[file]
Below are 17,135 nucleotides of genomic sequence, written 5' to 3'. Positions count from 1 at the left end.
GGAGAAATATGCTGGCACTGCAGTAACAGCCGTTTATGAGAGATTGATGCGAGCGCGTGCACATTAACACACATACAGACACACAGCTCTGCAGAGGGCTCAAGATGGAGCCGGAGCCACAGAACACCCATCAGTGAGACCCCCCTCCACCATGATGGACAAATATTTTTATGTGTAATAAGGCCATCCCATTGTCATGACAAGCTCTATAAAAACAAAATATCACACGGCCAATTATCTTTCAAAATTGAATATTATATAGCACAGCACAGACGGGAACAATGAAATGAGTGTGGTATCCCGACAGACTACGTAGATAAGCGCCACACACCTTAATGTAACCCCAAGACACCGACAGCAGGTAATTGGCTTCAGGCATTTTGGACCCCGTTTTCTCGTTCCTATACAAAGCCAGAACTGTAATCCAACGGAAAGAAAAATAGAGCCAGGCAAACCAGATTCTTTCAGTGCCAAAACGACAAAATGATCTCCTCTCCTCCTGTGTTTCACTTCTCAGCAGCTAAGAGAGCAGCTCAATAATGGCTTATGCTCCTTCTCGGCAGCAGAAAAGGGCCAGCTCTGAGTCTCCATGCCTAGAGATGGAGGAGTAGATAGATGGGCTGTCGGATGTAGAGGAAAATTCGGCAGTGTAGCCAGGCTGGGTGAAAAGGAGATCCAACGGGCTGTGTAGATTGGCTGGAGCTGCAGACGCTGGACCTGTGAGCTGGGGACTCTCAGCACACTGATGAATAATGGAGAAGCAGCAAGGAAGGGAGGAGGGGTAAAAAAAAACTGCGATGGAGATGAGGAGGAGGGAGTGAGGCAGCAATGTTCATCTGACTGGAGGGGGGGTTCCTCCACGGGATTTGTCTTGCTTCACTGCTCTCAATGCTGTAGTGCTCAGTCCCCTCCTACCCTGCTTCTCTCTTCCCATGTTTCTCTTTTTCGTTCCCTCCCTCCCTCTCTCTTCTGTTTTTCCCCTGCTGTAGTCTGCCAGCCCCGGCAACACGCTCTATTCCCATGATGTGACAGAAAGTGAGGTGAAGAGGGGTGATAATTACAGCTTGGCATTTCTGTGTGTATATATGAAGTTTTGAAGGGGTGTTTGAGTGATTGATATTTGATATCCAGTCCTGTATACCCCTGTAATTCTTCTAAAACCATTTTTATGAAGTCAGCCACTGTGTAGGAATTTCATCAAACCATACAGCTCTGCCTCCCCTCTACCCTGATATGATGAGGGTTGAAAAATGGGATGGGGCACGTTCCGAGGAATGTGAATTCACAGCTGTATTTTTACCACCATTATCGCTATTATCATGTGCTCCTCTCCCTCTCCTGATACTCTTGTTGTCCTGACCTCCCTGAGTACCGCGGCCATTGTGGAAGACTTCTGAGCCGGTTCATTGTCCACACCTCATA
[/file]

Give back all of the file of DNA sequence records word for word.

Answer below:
Below are 17,135 nucleotides of genomic sequence, written 5' to 3'. Positions count from 1 at the left end.
GGAGAAATATGCTGGCACTGCAGTAACAGCCGTTTATGAGAGATTGATGCGAGCGCGTGCACATTAACACACATACAGACACACAGCTCTGCAGAGGGCTCAAGATGGAGCCGGAGCCACAGAACACCCATCAGTGAGACCCCCCTCCACCATGATGGACAAATATTTTTATGTGTAATAAGGCCATCCCATTGTCATGACAAGCTCTATAAAAACAAAATATCACACGGCCAATTATCTTTCAAAATTGAATATTATATAGCACAGCACAGACGGGAACAATGAAATGAGTGTGGTATCCCGACAGACTACGTAGATAAGCGCCACACACCTTAATGTAACCCCAAGACACCGACAGCAGGTAATTGGCTTCAGGCATTTTGGACCCCGTTTTCTCGTTCCTATACAAAGCCAGAACTGTAATCCAACGGAAAGAAAAATAGAGCCAGGCAAACCAGATTCTTTCAGTGCCAAAACGACAAAATGATCTCCTCTCCTCCTGTGTTTCACTTCTCAGCAGCTAAGAGAGCAGCTCAATAATGGCTTATGCTCCTTCTCGGCAGCAGAAAAGGGCCAGCTCTGAGTCTCCATGCCTAGAGATGGAGGAGTAGATAGATGGGCTGTCGGATGTAGAGGAAAATTCGGCAGTGTAGCCAGGCTGGGTGAAAAGGAGATCCAACGGGCTGTGTAGATTGGCTGGAGCTGCAGACGCTGGACCTGTGAGCTGGGGACTCTCAGCACACTGATGAATAATGGAGAAGCAGCAAGGAAGGGAGGAGGGGTAAAAAAAAACTGCGATGGAGATGAGGAGGAGGGAGTGAGGCAGCAATGTTCATCTGACTGGAGGGGGGGTTCCTCCACGGGATTTGTCTTGCTTCACTGCTCTCAATGCTGTAGTGCTCAGTCCCCTCCTACCCTGCTTCTCTCTTCCCATGTTTCTCTTTTTCGTTCCCTCCCTCCCTCTCTCTTCTGTTTTTCCCCTGCTGTAGTCTGCCAGCCCCGGCAACACGCTCTATTCCCATGATGTGACAGAAAGTGAGGTGAAGAGGGGTGATAATTACAGCTTGGCATTTCTGTGTGTATATATGAAGTTTTGAAGGGGTGTTTGAGTGATTGATATTTGATATCCAGTCCTGTATACCCCTGTAATTCTTCTAAAACCATTTTTATGAAGTCAGCCACTGTGTAGGAATTTCATCAAACCATACAGCTCTGCCTCCCCTCTACCCTGATATGATGAGGGTTGAAAAATGGGATGGGGCACGTTCCGAGGAATGTGAATTCACAGCTGTATTTTTACCACCATTATCGCTATTATCATGTGCTCCTCTCCCTCTCCTGATACTCTTGTTGTCCTGACCTCCCTGAGTACCGCGGCCATTGTGGAAGACTTCTGAGCCGGTTCATTGTCCACACCTCATA